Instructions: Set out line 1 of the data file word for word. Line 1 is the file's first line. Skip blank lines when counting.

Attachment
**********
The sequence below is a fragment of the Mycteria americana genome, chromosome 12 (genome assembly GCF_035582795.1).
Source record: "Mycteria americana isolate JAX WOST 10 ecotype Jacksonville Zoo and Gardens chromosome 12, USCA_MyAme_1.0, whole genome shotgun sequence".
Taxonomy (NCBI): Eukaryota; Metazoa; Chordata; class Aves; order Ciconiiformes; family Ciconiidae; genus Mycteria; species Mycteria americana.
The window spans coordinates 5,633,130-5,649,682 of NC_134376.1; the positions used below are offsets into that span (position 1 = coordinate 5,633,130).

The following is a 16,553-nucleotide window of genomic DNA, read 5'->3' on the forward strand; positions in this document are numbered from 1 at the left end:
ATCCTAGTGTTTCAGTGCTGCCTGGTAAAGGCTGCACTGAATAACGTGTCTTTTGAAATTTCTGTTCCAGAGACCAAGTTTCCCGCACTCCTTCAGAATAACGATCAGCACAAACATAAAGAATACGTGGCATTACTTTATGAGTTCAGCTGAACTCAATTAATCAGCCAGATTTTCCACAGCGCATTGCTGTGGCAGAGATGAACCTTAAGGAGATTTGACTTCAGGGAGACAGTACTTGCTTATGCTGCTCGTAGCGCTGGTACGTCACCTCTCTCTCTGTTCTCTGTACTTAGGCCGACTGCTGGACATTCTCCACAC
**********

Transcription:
The sequence below is a fragment of the Mycteria americana genome, chromosome 12 (genome assembly GCF_035582795.1).